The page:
The Legislative Yuan yesterday discussed amendments to the Artificial Reproduction Act, which regulates surrogate pregnancies. Minister of Health and Welfare Chiu Wen-ta (邱文達) expressed his support for all amendments proposed, but stressed that surrogate mothers must not be blood-related to the child or children they would carry. Multiple amendments have been proposed to the Act by the Kuomintang (KMT), the Democratic Progressive Party (DPP), and the Ministry of Health and Welfare (MHW).
Exercise might help women beat breast cancer. Researchers found it can ease the achy joints and muscle pain that lead many patients to quit taking medicines that treat the disease and lower the risk of a recurrence.
Researchers cast doubt on the prevailing wisdom that vitamin D supplements can prevent conditions like cancer, diabetes and heart disease, saying on Friday low vitamin D may be a consequence, not a cause, of ill health.
Health authorities in the capital of the United Arab Emirates say a woman has died from a SARS-like virus that has been centered in neighboring Saudi Arabia.
The Taiwan Asthma Council and Taiwan Society of Pulmonary and Critical Care Medicine recently launched Taiwan's first multifunctional smartphone application designed for asthma patients.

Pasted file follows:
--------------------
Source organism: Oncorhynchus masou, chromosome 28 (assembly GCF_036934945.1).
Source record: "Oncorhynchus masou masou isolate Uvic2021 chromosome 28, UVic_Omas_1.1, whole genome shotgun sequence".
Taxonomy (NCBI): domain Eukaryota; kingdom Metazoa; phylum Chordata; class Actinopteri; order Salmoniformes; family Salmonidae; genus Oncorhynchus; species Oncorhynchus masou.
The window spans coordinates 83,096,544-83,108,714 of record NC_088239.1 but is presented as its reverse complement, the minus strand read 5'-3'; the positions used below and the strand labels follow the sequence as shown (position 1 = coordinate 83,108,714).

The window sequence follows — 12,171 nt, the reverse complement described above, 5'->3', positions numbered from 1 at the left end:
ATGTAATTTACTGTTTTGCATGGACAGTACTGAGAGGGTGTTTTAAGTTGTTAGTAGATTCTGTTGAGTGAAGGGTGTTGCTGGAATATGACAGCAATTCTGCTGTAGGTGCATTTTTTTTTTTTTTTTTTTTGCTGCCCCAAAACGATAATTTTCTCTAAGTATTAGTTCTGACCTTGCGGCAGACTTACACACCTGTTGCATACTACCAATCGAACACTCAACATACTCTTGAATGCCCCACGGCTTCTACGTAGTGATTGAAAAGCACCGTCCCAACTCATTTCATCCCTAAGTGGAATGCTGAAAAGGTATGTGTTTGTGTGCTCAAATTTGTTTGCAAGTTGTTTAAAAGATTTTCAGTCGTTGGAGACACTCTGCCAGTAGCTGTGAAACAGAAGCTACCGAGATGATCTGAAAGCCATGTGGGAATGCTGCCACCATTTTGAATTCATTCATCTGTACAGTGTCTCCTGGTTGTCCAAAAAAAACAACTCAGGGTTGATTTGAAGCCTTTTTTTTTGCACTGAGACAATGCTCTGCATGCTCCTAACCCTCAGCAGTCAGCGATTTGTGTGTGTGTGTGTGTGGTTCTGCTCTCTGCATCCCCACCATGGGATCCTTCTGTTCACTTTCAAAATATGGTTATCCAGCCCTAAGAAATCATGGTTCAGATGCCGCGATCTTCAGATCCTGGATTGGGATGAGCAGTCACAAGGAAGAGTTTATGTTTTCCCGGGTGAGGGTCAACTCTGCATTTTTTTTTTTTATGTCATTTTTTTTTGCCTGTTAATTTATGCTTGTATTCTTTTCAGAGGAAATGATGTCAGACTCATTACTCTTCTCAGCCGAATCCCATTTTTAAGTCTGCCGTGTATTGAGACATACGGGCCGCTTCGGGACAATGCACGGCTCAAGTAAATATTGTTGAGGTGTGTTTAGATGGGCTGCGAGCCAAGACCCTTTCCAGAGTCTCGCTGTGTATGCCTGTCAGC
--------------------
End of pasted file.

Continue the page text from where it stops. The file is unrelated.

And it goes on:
Brunei's first locally performed kidney transplant has been declared a success, said the Ministry of Health Thursday, with both donor and recipient recovering well at Raja Isteri Pengiran Anak Saleha (RIPAS) Hospital.
National Cheng Kung University (NCKU) Department of Psychology Distinguished Professor Shu-Lan Hsieh's research on neurofeedback training proved that her training methods can improve attention and working memory performance, the university revealed recently.
2013/11/29, 1 Comment
Consumer activists Tuesday cited a Captain America shield that contains 29 times more lead than allowed by law as one of the most dangerous toys of 2013.
An experimental device is letting paralyzed people drive wheelchairs simply by flicking their tongue in the right direction. Key to this wireless system: Users get their tongue pierced with a magnetic stud that resembles jewelry and acts like a joystick, in hopes of offering them more mobility and independence.
The pair of lungs sits inside a clear dome, gently inflating as doctors measure how well they'll breathe if implanted into a patient who desperately needs them.